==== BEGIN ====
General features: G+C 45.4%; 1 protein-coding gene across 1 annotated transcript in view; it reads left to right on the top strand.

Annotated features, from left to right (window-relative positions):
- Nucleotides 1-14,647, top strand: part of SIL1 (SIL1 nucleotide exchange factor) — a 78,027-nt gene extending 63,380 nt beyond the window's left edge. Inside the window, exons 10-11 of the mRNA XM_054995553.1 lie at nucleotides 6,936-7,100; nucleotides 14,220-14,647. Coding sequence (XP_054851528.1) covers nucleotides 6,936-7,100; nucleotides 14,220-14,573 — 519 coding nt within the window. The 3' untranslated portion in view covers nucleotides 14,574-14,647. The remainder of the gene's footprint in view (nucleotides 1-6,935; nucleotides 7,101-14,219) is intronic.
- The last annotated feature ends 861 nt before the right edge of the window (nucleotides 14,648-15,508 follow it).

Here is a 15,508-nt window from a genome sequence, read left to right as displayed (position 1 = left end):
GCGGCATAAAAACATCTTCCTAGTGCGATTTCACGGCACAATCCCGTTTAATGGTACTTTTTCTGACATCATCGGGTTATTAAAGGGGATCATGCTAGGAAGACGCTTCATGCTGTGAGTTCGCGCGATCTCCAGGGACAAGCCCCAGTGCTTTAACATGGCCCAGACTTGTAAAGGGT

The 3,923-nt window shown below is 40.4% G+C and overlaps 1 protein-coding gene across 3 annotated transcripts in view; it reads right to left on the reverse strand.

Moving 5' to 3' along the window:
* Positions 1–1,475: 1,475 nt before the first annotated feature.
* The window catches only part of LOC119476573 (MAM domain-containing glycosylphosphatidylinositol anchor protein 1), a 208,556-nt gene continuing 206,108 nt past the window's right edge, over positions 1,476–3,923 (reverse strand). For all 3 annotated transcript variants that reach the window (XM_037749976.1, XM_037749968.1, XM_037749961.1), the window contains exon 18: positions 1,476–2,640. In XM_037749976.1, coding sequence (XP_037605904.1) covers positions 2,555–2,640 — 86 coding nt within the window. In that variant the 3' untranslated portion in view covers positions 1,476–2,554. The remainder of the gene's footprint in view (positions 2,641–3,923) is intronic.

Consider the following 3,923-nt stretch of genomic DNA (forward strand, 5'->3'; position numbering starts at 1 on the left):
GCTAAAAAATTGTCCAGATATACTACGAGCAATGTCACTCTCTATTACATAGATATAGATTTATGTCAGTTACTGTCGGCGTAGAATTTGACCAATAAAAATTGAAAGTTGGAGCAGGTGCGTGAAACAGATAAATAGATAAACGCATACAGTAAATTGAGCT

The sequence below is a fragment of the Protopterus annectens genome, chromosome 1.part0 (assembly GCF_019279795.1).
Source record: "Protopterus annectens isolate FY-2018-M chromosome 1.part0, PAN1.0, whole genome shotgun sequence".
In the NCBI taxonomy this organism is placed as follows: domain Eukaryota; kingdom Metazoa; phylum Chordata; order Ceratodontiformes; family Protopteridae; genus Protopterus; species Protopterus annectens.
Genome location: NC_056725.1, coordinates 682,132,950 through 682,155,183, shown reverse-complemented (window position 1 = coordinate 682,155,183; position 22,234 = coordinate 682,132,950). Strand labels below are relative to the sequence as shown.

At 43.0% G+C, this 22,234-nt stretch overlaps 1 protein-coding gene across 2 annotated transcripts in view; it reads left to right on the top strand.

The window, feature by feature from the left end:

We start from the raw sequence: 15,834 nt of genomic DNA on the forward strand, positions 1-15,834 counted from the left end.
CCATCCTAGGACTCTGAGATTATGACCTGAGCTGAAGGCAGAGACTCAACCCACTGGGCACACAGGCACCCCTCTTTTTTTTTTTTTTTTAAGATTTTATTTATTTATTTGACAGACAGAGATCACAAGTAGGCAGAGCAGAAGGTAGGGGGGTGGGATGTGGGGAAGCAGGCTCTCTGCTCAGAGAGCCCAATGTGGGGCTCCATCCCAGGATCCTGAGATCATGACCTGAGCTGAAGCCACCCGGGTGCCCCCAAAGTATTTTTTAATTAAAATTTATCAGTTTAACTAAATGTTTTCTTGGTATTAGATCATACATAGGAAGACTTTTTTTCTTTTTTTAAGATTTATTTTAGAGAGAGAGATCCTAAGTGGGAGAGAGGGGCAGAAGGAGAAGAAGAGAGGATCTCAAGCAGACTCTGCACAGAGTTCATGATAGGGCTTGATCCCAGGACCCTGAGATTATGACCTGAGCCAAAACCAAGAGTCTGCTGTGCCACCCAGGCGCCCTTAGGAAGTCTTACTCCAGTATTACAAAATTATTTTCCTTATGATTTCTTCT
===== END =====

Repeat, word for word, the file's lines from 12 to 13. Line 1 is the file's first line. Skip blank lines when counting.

GCTAAAAAATTGTCCAGATATACTACGAGCAATGTCACTCTCTATTACATAGATATAGATTTATGTCAGTTACTGTCGGCGTAGAATTTGACCAATAAAAATTGAAAGTTGGAGCAGGTGCGTGAAACAGATAAATAGATAAACGCATACAGTAAATTGAGCT

The sequence below is a fragment of the Protopterus annectens genome, chromosome 1.part0 (assembly GCF_019279795.1).